Addicts to sensation

It was like any other day. I sat with my eyes moving from my gmail inbox to an English news channel, which drew me, need I clarify, towards the United Nations, with our Prime Minister emphatically making his presence felt on the minds of everyone inside and outside that iconic space. Will he address the ‘K’ issue? What will be his form of rebuttal?

But suddenly the scene shifted. It was a pavement in Chennai. Women and men were bawling, screaming and cursing the judge who had the gall to send their beloved Amma to jail. Anchors and on-site reporters from Chennai and Bangalore gave us a running commentary on every car, cycle, auto and van that entered or left the court house or Chief Minister Jayalalithaa’s residence.

Cut the scene here…

Within minutes, we were transported back into the United Nations and its vicinity to feel the Modi wave. Supporters had arrived in and around his hotel and the excitement was palpable.

In between all this there was the small matter of the floods in Assam and Meghalaya. As I write, I understand that over four lakh people have been affected and 85 people are dead. But this ‘minor’ story was like a 30-second ad film placed between two mega-serials.

This sequence repeated itself through the day with the occasional Asian Games news sandwiched in-between. All in all, that day, Jayalalithaa was the star.

The reporter around the Modi fanfare was as charged as every one of the fans in New York. The anchor in the studio was pumped up and Modi’s every word was heard and noted. But when it came to Jayalalithaa, the reporting on this channel became somewhat, shall I say, detached, impersonal.

But when the telecast turned to the floods, the anchor could be seen attempting an empathetic tone.

Is it humanly possible for a person who jumps from story one to three within 10 minutes only to swipe back to story two to actually feel? The truth is that, after a point of time, the anchor is an actor who knows how he needs to sound and look depending on the story being told. He is the package, curated to perfection giving us ‘content’ that after a point is immaterial. Why do I say immaterial? Because, on that day, people losing their homes and lives in Assam were not as important as Modi or Jayalalithaa. They could wait for another 24 hours to receive their television time-share.

One may say that news is like life where death and birth, joy and suffering come together, one after another. In a way, may be news channels are philosophical levellers. A fascinating thought indeed! But the issue here is not about the varied news reports being targeted at us. It is about a conscious plan to sell news, where the channel clearly places market value on the kind of news that needs to reach us.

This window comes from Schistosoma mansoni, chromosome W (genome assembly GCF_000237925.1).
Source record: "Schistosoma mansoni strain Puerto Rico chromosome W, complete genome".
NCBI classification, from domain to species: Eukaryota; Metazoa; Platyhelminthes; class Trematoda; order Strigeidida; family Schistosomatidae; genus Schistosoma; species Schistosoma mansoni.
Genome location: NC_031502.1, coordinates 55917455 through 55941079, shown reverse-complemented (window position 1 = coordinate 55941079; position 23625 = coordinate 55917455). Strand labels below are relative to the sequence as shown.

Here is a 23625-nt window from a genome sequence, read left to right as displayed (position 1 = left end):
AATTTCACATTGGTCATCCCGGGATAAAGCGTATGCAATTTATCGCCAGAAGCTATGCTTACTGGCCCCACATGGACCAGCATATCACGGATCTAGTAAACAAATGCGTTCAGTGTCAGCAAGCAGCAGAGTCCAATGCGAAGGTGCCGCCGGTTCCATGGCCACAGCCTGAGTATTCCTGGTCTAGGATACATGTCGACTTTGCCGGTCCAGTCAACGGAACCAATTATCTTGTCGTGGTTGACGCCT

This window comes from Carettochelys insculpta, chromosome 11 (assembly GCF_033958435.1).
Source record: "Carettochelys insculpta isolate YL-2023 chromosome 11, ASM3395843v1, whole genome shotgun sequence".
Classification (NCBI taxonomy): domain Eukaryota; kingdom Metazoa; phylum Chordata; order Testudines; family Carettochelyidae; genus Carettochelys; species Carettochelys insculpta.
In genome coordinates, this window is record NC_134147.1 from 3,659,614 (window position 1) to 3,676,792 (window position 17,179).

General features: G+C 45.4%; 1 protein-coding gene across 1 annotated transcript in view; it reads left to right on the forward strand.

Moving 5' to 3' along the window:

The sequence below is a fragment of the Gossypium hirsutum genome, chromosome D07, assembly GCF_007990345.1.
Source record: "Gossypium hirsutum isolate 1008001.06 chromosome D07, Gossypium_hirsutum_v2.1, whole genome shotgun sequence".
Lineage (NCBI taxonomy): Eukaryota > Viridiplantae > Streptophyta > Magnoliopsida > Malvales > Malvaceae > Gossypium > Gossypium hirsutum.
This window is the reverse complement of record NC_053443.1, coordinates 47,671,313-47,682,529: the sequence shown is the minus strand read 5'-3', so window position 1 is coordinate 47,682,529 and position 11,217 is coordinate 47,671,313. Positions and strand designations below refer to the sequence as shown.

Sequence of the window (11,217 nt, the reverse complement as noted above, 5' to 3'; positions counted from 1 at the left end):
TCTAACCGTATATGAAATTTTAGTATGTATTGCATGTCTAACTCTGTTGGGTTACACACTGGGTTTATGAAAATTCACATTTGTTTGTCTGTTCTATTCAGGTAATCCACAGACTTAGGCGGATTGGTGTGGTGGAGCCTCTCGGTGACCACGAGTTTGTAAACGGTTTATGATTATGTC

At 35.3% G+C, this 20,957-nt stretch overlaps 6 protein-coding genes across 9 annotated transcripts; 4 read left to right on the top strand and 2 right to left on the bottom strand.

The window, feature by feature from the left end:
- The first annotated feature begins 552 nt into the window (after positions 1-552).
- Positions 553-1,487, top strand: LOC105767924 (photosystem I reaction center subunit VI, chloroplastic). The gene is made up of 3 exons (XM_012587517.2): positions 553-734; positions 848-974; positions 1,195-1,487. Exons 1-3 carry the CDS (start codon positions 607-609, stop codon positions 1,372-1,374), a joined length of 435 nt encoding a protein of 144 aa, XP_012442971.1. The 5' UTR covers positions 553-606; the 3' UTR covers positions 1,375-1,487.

Even in tragedy there is saleability. The floods in Kashmir have greater visibility than those in Assam.

But this is not just about the television channels; it is as much about us sitting on our couches demanding from every thing excitement, instant gratification and titillation. We are interested in the news not for what it conveys but for how it does so — the more exciting, the more shocking, the better. We will complain that an anchor is noisy, jingoistic and violent; yet night after night at 10.00 p.m. we will watch ‘him’ hyper-ventilate from his vantage position. Every TV station knows this and plays to this reality; it is only in degrees that they differ.

Are television channels responding to our shallowness or is it the other way around? Does that really matter; we are all the same, aren’t we?

We are all consumers; news consumption is not any different from buying a Coke to satisfy our craving for sugar and caffeine. Just like the anchor, we too shift gears for every story, not knowing what we felt for the story that just passed.

But unlike make-believe entertainment, here the news channel has only so much control over what is fed to us. Depending on what or who would catch our eyeballs for the longest, the time allocation is varied, but in essence keeping to a show of variety. We ‘news junkies’ are exactly that — junkies. We don’t know why we watch news, but delude ourselves that we are more in touch with the world and that we do care.

We are addicts to sensation. That is what we are, addicts, hooked to our daily joint — news.

Originally written for The Hindu

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